So a message to that 2% of people in the UAE who live by the sun, die by the sun: By all means carry on grilling yourself, but stop embarrassing us in front of our hosts and please, for your own safety, be quiet…  The rest of us are trying to think.

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65. Beggars

“Scuze me mate, got any spare change? Ah fanks pal.”

The world and controversy go together like strawberries and cream.  No matter what you do or when you do it you are bound to upset somebody.  Thankfully because I’m half English and half British I can call upon scores of examples to back up my assertion.  Those living in the 80’s may recall the Conservative’s Section 28.  Basically the Tory old guard made legislation that local authorities may not willingly promote homosexuality.  Ok, whether you agree or not is irrelevant, it was hugely controversial.  Staying with dear old Margaret for a moment, you may remember something called the Poll Tax.  This involved an ill-calculated effort to raise funds to help pay for the shooting of people.  In 1997 Tony Blair was elected to power, that in itself was controversial and you may recall a small debate about a country called Iraq, a man called Saddam and a few thousand invisible weapons of mass destruction.  And an idiot called Alastair Campbell.

On a lesser scale there are bank charges to be paid.  There is fuel duty on the rise.  There are unfair systems that are sadly designed on logic.  There is little winning for the authorities and they have us all believe that we are in it together.  What’s good for the goose is good for the gander.

It was announced this week that the authorities are to be clamping down on beggars.  In case you are not familiar with the concept, a beggar is a person who begs for things, whether it is for money, food, clothing or an invasion of an oil rich state.  There are many ways of begging, you can knock on somebody’s front door or you can approach them on the street.  The goal of the task to acquire something you did not have previously.

Sadly, beggars come in two different forms, there are genuine paupers who have one day found that they have no home, no money, no food and no hope, and there are those who are villains.  Sometimes it is jolly difficult to tell between the two.  So, to be safe we have all been told that if we report a beggar, we are to be rewarded with some cash.  How much cash you get depends on the size of the beggar, I presume.

Now, how would I deal with this?  I would feel tremendously guilty about sending a real beggar to jail, but would quite happily condemn a charlatan.  So what do I do to fathom between the two?  Johnny Beggar turns up at the front door, should I invite him in?  Should I ask him some questions in a language I very likely won’t be able to speak?  Should I just give him – or indeed her – AED 5 or a KitKat and take the hit?  I don’t know.  There isn’t enough time to sufficiently screen the candidate.  And then on top of that are they going to be willing to hang around for the police?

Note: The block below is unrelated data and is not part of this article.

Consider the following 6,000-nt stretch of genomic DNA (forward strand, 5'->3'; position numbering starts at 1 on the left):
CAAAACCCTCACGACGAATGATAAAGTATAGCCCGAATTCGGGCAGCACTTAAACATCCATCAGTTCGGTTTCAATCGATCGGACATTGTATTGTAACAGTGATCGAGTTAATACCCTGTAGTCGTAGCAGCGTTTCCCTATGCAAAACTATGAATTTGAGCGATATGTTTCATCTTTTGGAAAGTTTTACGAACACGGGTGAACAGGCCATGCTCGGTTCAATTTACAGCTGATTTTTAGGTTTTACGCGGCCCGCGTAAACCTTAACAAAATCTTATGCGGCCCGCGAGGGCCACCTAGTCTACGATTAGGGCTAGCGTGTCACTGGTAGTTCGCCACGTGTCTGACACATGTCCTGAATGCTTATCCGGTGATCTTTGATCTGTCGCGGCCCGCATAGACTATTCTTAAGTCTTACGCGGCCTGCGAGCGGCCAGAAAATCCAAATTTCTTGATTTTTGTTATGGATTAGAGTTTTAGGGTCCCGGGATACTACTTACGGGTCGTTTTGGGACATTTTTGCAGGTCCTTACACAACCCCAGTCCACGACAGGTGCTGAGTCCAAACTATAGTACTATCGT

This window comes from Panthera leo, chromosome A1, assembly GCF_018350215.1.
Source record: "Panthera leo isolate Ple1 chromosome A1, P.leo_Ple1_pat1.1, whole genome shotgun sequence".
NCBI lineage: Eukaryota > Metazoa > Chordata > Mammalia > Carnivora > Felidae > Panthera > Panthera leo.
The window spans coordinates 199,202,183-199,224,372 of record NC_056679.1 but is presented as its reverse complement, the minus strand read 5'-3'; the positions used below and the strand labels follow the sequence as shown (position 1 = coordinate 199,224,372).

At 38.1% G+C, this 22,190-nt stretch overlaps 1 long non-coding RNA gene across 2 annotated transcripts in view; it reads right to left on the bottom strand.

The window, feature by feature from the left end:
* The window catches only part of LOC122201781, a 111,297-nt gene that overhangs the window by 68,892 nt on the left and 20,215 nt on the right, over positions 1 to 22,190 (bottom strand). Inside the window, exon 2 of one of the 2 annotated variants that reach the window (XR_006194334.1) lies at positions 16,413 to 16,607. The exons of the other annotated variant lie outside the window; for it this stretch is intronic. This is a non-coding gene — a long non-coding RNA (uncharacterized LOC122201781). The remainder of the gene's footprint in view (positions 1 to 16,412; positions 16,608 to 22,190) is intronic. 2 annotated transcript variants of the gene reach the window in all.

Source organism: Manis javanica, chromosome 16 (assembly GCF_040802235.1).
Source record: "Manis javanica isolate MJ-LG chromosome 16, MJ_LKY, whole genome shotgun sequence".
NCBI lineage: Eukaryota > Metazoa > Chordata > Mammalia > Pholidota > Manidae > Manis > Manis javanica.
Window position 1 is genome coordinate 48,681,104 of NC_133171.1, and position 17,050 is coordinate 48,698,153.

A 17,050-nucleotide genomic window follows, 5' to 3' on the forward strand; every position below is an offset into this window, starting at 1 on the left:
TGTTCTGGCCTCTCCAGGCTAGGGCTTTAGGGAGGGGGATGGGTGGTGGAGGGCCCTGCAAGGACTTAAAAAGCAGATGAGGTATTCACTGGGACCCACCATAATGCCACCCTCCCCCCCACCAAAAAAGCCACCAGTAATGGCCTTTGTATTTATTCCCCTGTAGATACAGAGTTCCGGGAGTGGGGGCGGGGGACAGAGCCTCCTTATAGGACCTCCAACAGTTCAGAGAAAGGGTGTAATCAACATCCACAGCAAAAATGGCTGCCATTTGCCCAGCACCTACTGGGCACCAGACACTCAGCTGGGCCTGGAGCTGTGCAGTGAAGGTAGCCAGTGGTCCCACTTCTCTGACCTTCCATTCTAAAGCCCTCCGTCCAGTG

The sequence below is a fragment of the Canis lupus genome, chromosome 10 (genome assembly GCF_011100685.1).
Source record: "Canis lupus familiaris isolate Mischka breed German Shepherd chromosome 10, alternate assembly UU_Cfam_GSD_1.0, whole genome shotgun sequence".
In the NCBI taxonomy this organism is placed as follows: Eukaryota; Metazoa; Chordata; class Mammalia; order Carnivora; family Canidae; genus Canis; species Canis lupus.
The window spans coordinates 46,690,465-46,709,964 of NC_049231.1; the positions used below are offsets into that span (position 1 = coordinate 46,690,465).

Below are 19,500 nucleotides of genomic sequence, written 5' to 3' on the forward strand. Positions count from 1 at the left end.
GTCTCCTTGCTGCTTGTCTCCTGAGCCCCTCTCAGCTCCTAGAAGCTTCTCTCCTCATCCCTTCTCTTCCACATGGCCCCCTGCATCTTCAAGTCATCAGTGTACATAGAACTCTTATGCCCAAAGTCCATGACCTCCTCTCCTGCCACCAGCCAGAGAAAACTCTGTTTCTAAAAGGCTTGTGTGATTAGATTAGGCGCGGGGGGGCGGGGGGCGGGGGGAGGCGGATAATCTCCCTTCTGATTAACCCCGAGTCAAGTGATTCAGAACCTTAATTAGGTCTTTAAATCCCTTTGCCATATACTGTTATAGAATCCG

What perplexes me about the whole thing is that it is being automatically assumed that all beggars are frauds and that the truth is they are all driving around in BMW’s wearing Ted Baker suits with bikini clad super models in the back.  I doubt this is so.  Sure there will be a few fraudsters, but I am fairly certain a lot of the poor folk are completely desperate.  This is going to cause some people a great deal of confusion.  So a beggar comes to your door, you call the old bill and let them know.  Then what, you invite the poor soon-to-be-jailbird in for tea?  Apprehend them with rope?  This is the kind of thing that has ramifications.  What if someone doesn’t like someone else and wrongfully accuses them of being a beggar just to get the cash?  No, no, no there are just too many flaws with this plan.

Why are we being offered cash in exchange for beggars?  If that money is sitting there in the desk drawer and you’re going to give it away anyway then why not give it to the beggar?  Provided you have asked them a couple of questions to make sure they are not pulling your leg, the cash influx will allow them to perhaps go and buy a Big Mac, or get a bed for the night.  I don’t consider myself very libertarian or even humanitarian, but I am a sucker for hard-luck cases.  I can only begin to imagine how terrifying it must be to wake up one morning and realise that I have nothing but the clothes on my back.

The new policy may indeed be good for the gander, but it certainly looks like the goose is going to jail…

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64. Maradona